Naughty America Reintegrates Bitcoin Payments After Hiatus

Adult entertainment provider Naughty America is once again taking bitcoin, after the currency vanished from its checkout over one year ago.

AccessTimeIconSep 24, 2015 at 11:57 a.m. UTC
Updated Sep 11, 2021 at 11:53 a.m. UTC
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UPDATE (26th September 11:03 BST): Naughty America CEO Andreas Hronopoulos has clarified why bitcoin was reintroduced to the site, citing a boom in demand following its virtual reality products. Read his comments in full here.

Adult entertainment provider Naughty America is once again accepting bitcoin, after the currency vanished from its checkout over a year ago.

The payment option's reappearance was uncovered by Reddit user Logical007 early this morning. The company has so far been quiet on both the return and its timing.

As before, Naughty America – which operates a network of 45 sites – is accepting payment through merchant processor BitPay. However, one month's subscription in the currency is $29.95 – 20% higher than Naughty America's credit card option. Annually, bitcoin users would pay over $48 more than those paying by card.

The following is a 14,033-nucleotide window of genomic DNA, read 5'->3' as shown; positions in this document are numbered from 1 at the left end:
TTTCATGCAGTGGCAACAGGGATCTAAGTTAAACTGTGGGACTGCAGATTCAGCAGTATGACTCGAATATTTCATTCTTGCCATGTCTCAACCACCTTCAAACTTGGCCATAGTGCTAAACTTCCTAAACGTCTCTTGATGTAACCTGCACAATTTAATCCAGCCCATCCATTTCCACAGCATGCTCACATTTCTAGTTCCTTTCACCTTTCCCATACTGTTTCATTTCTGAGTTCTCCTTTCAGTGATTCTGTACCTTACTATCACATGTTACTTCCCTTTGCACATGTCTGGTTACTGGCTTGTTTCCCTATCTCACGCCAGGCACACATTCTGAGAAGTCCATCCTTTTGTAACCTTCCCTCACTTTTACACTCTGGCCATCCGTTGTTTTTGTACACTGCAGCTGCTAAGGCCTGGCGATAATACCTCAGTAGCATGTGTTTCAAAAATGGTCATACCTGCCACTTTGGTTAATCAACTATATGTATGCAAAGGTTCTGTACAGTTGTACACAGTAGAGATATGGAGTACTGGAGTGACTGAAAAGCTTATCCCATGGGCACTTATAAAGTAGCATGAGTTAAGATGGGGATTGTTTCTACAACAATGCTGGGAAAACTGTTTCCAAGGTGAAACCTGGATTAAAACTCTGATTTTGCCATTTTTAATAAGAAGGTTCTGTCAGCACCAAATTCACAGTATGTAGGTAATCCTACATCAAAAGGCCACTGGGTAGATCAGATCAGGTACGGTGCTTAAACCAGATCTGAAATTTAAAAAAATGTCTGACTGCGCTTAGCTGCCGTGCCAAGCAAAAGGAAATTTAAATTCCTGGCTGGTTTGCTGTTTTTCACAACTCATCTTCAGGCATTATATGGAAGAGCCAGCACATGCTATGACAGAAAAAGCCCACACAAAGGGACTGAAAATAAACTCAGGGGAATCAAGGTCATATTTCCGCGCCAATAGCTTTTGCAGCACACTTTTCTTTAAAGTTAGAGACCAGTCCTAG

Killer app?

The currency gained traction early last year with a number of adult entertainment sites, including Playboy Plus, Hustler and, adding support for membership and premium access.

"I think it will become an industry-wide thing within 45 to 60 days ... Naughty America really sets the bar for where the industry heads," CEO Andreas Hronopoulos told CoinDesk at the time.

While pundits have suggested porn could be bitcoin's 'killer app', the news comes at a lull in the industry. MindGeek – the company behind some of the adult industry's highest trafficked sites including YouPorn and PornHub – has yet to roll out bitcoin beyond Playboy Plus and a brief trial on

Sales are also slowing, in line with the majority of bitcoin-accepting brands. For example said an initial 50% surge in sales had tapered off to 10% by the following month. Bitcoin's tech-savvy demographic might be on board, but it appears mainstream consumers still don't see a compelling reason to use the currency.

MindGeek had not responded to requests for comment at the time of publication.


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